Just because something is good, doesn't mean that we should do it.
Relevant questions to be considered are,
- How much will it cost?
- How much of the possible benefit will be realized?
- What is the range of possible costs, and what makes the costs increase or decrease?
- At what cost will it no longer be worth it?
- How will we know, once we are into it, when to back off or when to "stay the course"?
- What other things could we do with the resources that might be better?
Likewise, just because we can do something to get rid of something that is bad, doesn't mean we should do it. The same questions apply.
One should be doing cost-benefit analysis across multiple categories every day for themselves personally, as well as for every project, what their work group is doing, and what their organization and even industry is doing.
There are at least two traps with Cost Benefit Analysis.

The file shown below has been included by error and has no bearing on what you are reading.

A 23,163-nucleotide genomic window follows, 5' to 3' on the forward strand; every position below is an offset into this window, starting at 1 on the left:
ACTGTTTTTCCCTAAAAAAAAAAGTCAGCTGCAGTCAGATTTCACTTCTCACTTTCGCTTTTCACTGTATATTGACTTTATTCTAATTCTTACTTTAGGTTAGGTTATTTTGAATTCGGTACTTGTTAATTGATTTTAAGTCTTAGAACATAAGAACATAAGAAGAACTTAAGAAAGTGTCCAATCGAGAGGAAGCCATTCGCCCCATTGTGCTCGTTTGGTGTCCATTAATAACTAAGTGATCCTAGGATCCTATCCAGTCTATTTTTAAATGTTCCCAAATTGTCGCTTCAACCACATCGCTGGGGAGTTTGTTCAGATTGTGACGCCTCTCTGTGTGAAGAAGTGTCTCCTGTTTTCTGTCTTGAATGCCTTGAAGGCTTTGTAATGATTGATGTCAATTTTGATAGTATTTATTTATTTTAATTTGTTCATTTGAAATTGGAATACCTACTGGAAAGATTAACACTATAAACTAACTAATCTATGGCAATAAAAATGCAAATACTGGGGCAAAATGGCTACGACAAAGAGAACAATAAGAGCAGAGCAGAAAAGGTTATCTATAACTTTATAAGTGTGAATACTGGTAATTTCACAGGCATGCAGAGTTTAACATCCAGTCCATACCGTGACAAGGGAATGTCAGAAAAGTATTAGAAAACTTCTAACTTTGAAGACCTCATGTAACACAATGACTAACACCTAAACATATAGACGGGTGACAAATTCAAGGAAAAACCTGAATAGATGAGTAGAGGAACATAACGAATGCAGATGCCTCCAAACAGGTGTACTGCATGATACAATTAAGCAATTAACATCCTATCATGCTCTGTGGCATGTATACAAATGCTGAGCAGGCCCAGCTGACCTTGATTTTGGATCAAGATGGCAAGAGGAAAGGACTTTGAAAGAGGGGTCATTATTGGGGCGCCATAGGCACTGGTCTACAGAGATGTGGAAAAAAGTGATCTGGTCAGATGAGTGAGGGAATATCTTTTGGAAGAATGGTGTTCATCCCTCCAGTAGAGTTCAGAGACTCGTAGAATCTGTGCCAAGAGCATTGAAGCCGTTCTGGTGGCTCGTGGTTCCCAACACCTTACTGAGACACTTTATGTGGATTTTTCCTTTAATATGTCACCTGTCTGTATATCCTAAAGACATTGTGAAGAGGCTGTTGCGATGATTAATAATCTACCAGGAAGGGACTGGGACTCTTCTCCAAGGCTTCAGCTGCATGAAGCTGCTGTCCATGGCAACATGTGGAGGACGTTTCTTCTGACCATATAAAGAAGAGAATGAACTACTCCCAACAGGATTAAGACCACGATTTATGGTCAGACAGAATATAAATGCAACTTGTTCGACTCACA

Plenty of so-called leaders try to circumnavigate the cost-benefit analysis, and present activities as things that
- HAVE TO BE DONE NO MATTER WHAT, or
- HAVE TO BE STOPPED NO MATTER WHAT.
Others, typically staffers, often misuse and subvert cost-benefit analysis as an excuse
- not to do something that makes sense to do; to support the easy, seemingly no-risk status quo (one classic obstructionist staff scam is to apply a much higher standard on justifying new activities as justifying existing activities (including their own pay));
- to give themselves a reason to let something fail rather than do the hard work necessary for success.
So given the importance of this Big Skill, is anyone formally spreading that knowledge? If so, how? And more importantly, if not, why not?